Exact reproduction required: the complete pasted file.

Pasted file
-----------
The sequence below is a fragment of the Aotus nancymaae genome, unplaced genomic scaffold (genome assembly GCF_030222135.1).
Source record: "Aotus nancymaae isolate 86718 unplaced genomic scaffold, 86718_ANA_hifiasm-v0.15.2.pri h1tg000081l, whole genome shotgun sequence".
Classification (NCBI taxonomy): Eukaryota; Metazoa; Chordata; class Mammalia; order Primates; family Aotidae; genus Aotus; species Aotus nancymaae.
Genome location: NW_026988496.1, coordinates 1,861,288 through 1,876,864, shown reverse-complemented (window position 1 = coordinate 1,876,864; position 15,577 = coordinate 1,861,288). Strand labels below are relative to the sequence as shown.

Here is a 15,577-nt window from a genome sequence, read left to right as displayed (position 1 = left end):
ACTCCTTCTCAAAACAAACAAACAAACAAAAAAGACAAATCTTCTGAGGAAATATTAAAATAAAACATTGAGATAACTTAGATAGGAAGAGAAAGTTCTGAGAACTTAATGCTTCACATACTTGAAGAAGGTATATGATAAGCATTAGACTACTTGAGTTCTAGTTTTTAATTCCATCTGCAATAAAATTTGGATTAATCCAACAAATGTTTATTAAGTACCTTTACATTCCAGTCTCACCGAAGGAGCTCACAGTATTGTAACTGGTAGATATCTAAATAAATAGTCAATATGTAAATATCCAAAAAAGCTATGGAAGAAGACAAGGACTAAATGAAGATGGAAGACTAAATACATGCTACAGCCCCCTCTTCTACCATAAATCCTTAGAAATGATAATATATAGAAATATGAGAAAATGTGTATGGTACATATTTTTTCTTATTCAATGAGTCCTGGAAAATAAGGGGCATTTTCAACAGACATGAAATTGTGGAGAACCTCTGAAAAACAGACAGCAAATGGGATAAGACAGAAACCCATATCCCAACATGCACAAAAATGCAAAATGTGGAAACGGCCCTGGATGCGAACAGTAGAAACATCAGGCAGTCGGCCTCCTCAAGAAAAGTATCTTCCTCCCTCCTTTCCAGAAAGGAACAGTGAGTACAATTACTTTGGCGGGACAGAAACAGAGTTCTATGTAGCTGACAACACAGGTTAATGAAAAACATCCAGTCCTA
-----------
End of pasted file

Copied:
The sequence below is a fragment of the Aotus nancymaae genome, unplaced genomic scaffold (genome assembly GCF_030222135.1).
Source record: "Aotus nancymaae isolate 86718 unplaced genomic scaffold, 86718_ANA_hifiasm-v0.15.2.pri h1tg000081l, whole genome shotgun sequence".
Classification (NCBI taxonomy): Eukaryota; Metazoa; Chordata; class Mammalia; order Primates; family Aotidae; genus Aotus; species Aotus nancymaae.
Genome location: NW_026988496.1, coordinates 1,861,288 through 1,876,864, shown reverse-complemented (window position 1 = coordinate 1,876,864; position 15,577 = coordinate 1,861,288). Strand labels below are relative to the sequence as shown.

Here is a 15,577-nt window from a genome sequence, read left to right as displayed (position 1 = left end):
ACTCCTTCTCAAAACAAACAAACAAACAAAAAAGACAAATCTTCTGAGGAAATATTAAAATAAAACATTGAGATAACTTAGATAGGAAGAGAAAGTTCTGAGAACTTAATGCTTCACATACTTGAAGAAGGTATATGATAAGCATTAGACTACTTGAGTTCTAGTTTTTAATTCCATCTGCAATAAAATTTGGATTAATCCAACAAATGTTTATTAAGTACCTTTACATTCCAGTCTCACCGAAGGAGCTCACAGTATTGTAACTGGTAGATATCTAAATAAATAGTCAATATGTAAATATCCAAAAAAGCTATGGAAGAAGACAAGGACTAAATGAAGATGGAAGACTAAATACATGCTACAGCCCCCTCTTCTACCATAAATCCTTAGAAATGATAATATATAGAAATATGAGAAAATGTGTATGGTACATATTTTTTCTTATTCAATGAGTCCTGGAAAATAAGGGGCATTTTCAACAGACATGAAATTGTGGAGAACCTCTGAAAAACAGACAGCAAATGGGATAAGACAGAAACCCATATCCCAACATGCACAAAAATGCAAAATGTGGAAACGGCCCTGGATGCGAACAGTAGAAACATCAGGCAGTCGGCCTCCTCAAGAAAAGTATCTTCCTCCCTCCTTTCCAGAAAGGAACAGTGAGTACAATTACTTTGGCGGGACAGAAACAGAGTTCTATGTAGCTGACAACACAGGTTAATGAAAAACATCCAGTCCTA